Mr Piper has spent the past decade campaigning for greater control of the internet – now as head of internet safety campaigns for Papyrus, a charity set up for the prevention of young suicide. He is calling for stricter controls over a “terrifying” swathe of pro-suicide websites.

These sites, Mr Piper believes, pose “the greatest risk to young people online today”. “They push and pull people when they are at their most vulnerable,” he says. “If you can limit the access to means, this is something that is shown to reduce suicide,” he says.

It is a “moot point”, he suggests, as to whether these sites are legal or not. “It is illegal to ‘help or assist’ someone to kill themselves in real life, so are sites where people are egged on to do it not illegal too?”

Among its legislative calls, Papyrus wants suicide and self-harm sites to be included in the filtering provided by internet service providers in the same way that certain pornographic and gambling sites, as well as images of child abuse, already are. “We accept it’s difficult to regulate the internet though we don’t believe it’s impossible.”

The way the online and offline worlds are so linked for children today, Mr Piper doesn’t believe many young people would attempt to take their own lives without consulting the internet.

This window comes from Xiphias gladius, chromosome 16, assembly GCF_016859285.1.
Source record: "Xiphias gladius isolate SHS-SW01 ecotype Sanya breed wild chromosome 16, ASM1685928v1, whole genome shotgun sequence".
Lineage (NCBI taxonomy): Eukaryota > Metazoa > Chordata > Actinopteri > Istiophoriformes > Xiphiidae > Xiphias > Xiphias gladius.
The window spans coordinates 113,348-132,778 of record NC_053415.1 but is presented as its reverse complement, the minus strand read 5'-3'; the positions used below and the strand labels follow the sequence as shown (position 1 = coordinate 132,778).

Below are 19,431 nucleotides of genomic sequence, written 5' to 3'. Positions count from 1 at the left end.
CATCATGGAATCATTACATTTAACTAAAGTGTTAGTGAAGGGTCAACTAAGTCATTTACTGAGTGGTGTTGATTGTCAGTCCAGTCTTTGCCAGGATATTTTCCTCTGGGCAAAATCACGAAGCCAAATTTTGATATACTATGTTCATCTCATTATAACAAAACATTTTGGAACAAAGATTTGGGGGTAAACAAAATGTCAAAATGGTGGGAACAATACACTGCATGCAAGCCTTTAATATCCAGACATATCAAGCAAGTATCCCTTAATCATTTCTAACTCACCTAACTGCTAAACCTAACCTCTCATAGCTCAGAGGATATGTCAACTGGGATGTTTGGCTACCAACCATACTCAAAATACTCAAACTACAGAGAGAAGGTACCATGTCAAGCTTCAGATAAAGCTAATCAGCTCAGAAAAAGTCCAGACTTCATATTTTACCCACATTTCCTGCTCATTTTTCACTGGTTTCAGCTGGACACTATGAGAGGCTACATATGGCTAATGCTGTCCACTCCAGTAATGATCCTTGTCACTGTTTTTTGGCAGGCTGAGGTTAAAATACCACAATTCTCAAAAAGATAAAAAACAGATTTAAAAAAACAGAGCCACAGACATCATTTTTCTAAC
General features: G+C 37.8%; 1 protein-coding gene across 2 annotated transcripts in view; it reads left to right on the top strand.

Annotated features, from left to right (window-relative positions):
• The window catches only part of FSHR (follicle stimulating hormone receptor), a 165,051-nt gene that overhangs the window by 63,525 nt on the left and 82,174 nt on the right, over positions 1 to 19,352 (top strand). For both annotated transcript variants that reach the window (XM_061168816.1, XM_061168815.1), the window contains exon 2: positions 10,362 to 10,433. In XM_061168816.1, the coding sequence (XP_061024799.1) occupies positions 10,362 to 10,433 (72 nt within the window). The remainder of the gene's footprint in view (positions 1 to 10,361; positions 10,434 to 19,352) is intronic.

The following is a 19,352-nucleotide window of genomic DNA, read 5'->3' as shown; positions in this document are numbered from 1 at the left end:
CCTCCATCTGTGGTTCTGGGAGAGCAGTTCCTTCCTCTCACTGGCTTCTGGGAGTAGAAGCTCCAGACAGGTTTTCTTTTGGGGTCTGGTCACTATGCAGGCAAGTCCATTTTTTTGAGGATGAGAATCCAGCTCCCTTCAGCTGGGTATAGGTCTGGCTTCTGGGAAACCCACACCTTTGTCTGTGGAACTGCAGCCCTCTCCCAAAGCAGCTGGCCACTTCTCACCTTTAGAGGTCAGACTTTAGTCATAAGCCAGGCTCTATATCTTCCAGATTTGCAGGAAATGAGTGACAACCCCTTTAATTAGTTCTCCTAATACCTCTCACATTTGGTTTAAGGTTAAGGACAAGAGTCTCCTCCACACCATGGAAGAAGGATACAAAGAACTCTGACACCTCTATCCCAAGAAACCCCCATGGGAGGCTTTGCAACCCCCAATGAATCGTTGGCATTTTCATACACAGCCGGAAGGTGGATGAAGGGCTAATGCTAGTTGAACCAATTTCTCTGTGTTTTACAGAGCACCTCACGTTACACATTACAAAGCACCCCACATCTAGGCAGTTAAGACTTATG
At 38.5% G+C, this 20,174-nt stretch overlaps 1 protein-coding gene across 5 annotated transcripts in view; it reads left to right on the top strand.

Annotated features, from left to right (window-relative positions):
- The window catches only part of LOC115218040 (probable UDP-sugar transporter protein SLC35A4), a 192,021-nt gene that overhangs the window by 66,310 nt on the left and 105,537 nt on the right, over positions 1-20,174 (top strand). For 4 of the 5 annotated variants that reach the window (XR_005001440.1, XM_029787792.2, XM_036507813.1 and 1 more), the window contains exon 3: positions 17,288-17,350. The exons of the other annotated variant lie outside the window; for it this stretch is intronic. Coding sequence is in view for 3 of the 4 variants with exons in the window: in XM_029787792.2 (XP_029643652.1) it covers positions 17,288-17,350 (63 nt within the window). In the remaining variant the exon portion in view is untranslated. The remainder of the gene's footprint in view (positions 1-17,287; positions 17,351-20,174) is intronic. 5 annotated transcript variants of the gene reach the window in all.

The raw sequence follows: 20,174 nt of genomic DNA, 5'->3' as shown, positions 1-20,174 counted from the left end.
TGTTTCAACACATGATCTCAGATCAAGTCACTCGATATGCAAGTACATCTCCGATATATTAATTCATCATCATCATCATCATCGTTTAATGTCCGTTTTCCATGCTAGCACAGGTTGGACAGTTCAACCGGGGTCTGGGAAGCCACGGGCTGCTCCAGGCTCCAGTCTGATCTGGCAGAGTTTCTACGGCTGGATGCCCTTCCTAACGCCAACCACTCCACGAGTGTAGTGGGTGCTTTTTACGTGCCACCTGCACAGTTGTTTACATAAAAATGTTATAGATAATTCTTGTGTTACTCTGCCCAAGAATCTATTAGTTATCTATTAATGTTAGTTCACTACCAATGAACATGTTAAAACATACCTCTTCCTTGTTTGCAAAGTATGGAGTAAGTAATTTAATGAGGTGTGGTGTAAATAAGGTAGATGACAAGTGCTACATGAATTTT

By leaving vulnerable children free to find these sites within a couple of clicks of the keyboard, he says we are failing to save lives.

“Instead of being an afterthought, these sites should be right at the heart of our focus. The point is with suicide sites and chatrooms, we know they can and do lead to young people and vulnerable people’s deaths. We know that because it did it for my son.”

Raised voices charities back ‘one contact’ clause

To help make the internet a safer environment for young people, The Independent is calling for the Government to pass legislation that means police need only to prove a groomer had contacted their victim once rather than twice, as is now the case. Charities backing the call include the NSPCC, Young Minds, Hope UK, Off the Record and Safermedia.